French President Macron uses broad news conference to show his leadership hasn't faded

French President Emmanuel Macron made a point of showing his leadership hasn't faded in more than two hours of answering questions at a news conference in which he promised a stronger France to face the world's challenges.
French President Emmanuel Macron
French President Emmanuel Macron

Paris | French President Emmanuel Macron made a point of showing his leadership hasn't faded in more than two hours of answering questions at a news conference in which he promised a stronger France to face the world's challenges.

“I still have three years and a half in office,” he said, describing an ambition to both change the daily life of the French and tackle global crises.

Macron's wide-ranging news conference followed the appointment last week of France's youngest-ever prime minister.

The 46-year-old centrist president promised “audacity, action, efficiency” in the hopes of strengthening his legacy through a series of reforms, starting with an economic bill meant to boost growth and tax cuts for middle-class households.

He also detailed how he would preserve France's struggling health system and accelerate changes at schools. He advocated for uniforms in public schools, learning the national anthem at a young age and expanding a two-week training period in high schools to promote French values and encourage youth to give back to the community.

With no majority in parliament, Macron suggested many of the changes could be implemented without passing new laws.

The French president vowed to make France “stronger” to face global crises, announcing plans to deliver more long-range cruise missiles as well as bombs to Ukraine. He also proposed a joint initiative with Qatar to mediate a deal between Israel and Hamas to allow the delivery of medications to around 45 of the more than 100 Israeli hostages held captive in Gaza.

He also suggested that he'd find ways to work with Donald Trump in the event that he wins another presidency.

Under growing pressure from an emboldened far-right ahead of June's European elections, he denounced the National Rally as “the party of the lies.” He warned about the “danger zone” as voters across Europe are increasingly choosing the far-right.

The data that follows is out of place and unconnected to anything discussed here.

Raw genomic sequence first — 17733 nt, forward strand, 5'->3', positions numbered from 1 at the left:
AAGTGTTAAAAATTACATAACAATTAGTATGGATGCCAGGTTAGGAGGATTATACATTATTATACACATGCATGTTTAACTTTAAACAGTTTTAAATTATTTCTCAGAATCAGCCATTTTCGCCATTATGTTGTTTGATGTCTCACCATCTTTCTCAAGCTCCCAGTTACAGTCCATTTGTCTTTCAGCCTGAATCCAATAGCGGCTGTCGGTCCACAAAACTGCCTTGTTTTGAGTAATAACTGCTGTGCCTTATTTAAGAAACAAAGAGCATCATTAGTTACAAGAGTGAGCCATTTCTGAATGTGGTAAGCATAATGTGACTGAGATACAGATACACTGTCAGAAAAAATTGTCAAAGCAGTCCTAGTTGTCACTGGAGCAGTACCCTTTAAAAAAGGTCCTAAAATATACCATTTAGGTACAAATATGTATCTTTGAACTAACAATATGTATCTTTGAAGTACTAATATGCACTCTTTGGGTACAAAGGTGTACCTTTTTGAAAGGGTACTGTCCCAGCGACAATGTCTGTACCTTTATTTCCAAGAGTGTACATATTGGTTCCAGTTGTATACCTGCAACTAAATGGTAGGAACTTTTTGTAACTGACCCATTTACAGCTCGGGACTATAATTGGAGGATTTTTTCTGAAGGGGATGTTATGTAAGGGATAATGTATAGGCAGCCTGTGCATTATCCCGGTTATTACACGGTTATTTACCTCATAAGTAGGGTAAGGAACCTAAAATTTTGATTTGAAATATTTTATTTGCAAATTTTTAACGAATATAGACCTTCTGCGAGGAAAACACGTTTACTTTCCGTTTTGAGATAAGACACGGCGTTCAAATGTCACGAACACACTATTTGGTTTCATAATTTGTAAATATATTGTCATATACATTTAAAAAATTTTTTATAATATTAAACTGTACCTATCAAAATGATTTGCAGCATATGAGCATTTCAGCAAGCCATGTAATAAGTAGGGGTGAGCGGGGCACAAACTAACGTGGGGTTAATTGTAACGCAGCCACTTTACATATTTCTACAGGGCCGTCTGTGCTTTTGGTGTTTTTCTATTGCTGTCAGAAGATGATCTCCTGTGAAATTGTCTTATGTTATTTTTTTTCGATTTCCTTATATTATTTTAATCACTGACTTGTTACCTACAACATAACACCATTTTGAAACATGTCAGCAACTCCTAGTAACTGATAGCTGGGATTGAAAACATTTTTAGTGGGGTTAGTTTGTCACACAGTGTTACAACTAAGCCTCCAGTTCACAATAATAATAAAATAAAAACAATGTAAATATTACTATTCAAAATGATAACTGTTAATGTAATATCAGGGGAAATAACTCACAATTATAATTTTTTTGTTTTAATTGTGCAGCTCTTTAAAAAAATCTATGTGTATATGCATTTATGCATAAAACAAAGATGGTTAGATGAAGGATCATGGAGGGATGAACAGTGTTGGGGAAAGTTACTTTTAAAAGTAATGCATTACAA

We must tackle issues that “make people vote for them,” he said, including fighting unemployment and better controlling immigration.

“Basically, the National Rally has become the party of easy anger,” he added. “Let's not get used to it.” Macron also mentioned with irony the many wannabe-candidates for the next presidential election, including far-right leader Marine Le Pen who already said she intends to run again.

“I realize that a lot of people were getting nervous about 2027,” Macron said. “But I also realize that ... a lot can happen in three years and a half.” He also sought to respond to the controversy over two newly appointed ministers.

Macron suggested Education Minister Amélie Oudéa-Castéra should remain in office despite facing strong criticism from teachers' unions. Oudéa-Castéra said last week she preferred to send her children to a private Catholic school in Paris.

“The minister made ill-chosen public comments. She apologized and she was right to (apologize),” Macron said. “The minister will succeed in working with teachers.” About Culture Minister Rachida Dati, who has been named in a 2021 corruption-related preliminary charges, Macron argued the justice system is independent and she has the right to the “presumption of innocence.”

Macron acknowledged only one “regret” in response to a question about his apparent siding with actor Gérard Depardieu, who is facing sexual misconduct allegations, in televised remarks last month.

“I haven't said enough how important it is for women who are victims of abuse to speak out, and how crucial this fight is to me,” he said, while standing by his defense of the presumption of innocence of Depardieu.

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